Ken Russell’s debut feature. James Booth plays Jim, a deckchair attendant in a dying English seaside resort. Alita Naughton plays his charming girlfriend, an American journalist who’s showing signs of outgrowing their small town. With his world threatened, Jim concocts a scheme to stage a film festival starring a French beauty.
The humor sits between Benny Hill farce and Monty Python absurdism. It misses more than it hits, but several scenes—such as the morbid parade chronicling English-French relations—elicited chuckles and the lightning finale had me roaring. The dialog also includes some memorable bits, such as how they’re certain the nudist beach won’t scare the horses.
I also loved the seaside photography and small-town atmosphere. Despite the outrageous plot, the film generates the organic verisimilitude of a long-running series. The world feels lived in and the characters familiar.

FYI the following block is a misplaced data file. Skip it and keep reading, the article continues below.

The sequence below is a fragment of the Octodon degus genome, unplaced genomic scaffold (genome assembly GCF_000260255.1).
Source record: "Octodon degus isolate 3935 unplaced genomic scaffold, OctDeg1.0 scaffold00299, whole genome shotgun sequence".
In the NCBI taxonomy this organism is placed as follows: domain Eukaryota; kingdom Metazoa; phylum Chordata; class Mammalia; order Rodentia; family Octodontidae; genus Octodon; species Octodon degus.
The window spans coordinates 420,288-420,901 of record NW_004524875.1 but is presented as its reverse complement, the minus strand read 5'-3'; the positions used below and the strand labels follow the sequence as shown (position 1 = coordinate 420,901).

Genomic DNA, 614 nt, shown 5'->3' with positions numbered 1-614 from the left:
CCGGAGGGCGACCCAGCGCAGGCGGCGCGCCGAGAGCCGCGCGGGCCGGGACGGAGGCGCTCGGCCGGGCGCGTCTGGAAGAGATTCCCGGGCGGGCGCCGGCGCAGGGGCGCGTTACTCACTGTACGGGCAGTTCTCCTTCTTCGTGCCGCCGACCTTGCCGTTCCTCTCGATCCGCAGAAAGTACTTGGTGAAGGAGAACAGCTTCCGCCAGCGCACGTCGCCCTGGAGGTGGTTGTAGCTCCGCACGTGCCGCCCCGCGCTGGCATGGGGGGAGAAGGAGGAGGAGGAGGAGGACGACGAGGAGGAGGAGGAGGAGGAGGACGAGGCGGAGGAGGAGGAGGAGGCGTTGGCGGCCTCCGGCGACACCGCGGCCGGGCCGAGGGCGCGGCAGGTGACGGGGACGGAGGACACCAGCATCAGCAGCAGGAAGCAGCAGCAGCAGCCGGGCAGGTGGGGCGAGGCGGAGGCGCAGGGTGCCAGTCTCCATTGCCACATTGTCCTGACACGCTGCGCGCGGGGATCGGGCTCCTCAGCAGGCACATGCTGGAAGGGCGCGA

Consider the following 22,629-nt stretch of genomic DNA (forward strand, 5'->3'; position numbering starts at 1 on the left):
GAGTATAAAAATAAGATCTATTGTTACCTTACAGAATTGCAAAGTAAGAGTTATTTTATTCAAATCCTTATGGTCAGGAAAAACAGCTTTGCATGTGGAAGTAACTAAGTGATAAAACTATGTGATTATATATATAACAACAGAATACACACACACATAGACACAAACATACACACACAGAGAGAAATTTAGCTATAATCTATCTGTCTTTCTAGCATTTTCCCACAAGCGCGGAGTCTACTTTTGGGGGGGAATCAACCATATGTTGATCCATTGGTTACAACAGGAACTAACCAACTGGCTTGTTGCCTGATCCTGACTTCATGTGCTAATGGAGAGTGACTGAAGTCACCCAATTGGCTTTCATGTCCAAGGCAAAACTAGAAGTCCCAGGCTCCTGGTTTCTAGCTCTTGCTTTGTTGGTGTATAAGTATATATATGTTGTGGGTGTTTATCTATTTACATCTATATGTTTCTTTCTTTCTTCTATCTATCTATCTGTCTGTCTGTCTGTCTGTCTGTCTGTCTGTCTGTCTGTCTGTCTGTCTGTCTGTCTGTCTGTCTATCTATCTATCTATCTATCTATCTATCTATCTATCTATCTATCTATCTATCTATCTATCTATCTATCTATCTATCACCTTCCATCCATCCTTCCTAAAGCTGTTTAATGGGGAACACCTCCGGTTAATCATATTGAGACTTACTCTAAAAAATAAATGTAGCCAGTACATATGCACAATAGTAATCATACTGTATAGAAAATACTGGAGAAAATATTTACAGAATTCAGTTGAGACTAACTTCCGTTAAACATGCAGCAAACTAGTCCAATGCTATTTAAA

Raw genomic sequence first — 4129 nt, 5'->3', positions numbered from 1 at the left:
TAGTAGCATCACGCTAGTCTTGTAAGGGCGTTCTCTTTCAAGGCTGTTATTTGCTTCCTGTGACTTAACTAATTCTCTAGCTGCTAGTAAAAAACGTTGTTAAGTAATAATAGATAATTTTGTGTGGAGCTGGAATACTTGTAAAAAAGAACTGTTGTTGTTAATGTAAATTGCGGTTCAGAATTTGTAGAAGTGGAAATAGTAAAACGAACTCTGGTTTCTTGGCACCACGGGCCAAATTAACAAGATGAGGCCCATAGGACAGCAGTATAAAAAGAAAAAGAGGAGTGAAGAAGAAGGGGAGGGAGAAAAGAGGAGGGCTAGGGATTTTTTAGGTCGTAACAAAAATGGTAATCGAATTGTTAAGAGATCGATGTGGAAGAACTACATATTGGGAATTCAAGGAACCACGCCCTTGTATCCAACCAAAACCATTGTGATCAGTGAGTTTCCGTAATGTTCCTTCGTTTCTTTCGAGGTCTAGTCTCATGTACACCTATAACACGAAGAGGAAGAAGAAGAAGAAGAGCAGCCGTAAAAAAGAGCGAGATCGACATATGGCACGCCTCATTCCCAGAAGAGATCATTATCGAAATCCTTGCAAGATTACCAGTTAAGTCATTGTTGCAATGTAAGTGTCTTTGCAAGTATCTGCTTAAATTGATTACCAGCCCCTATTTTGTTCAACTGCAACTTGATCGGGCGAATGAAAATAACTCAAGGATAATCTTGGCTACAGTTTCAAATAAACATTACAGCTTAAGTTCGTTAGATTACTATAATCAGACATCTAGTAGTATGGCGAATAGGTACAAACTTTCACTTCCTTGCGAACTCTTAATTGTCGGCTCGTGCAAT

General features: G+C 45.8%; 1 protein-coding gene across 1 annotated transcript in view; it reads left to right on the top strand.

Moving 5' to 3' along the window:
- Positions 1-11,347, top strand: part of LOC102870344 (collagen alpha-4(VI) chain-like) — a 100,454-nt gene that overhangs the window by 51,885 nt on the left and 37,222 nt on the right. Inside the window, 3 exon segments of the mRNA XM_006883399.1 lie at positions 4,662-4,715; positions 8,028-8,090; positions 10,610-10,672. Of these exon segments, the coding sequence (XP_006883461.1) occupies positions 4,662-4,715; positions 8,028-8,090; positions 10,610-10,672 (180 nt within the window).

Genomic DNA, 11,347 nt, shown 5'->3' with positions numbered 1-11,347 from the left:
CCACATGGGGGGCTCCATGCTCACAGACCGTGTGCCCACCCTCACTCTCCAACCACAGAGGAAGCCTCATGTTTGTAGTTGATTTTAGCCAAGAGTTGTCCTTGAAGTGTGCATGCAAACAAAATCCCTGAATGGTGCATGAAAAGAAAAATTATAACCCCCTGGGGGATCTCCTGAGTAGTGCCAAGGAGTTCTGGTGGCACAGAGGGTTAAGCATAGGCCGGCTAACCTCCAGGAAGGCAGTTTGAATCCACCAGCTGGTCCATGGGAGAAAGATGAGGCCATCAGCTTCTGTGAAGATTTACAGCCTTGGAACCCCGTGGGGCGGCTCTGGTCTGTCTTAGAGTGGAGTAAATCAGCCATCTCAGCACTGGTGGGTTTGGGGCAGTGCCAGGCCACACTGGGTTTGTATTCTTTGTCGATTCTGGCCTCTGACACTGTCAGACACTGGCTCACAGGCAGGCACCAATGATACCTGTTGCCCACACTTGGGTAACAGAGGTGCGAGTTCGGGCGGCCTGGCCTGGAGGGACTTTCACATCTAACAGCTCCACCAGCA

But, at thirty-seven, Booth is too old to play Jim. He’s a charismatic performer—reminding me more than once of a young Richard Kind. But the character works as a young man forced to accept adulthood. Pushing forty, Booth comes across as a man-child and his relationship with twenty-two-year-old Naughton feels somewhat creepy. But if you can overlook this bit, Russell’s inauspicious debut proves an agreeable diversion.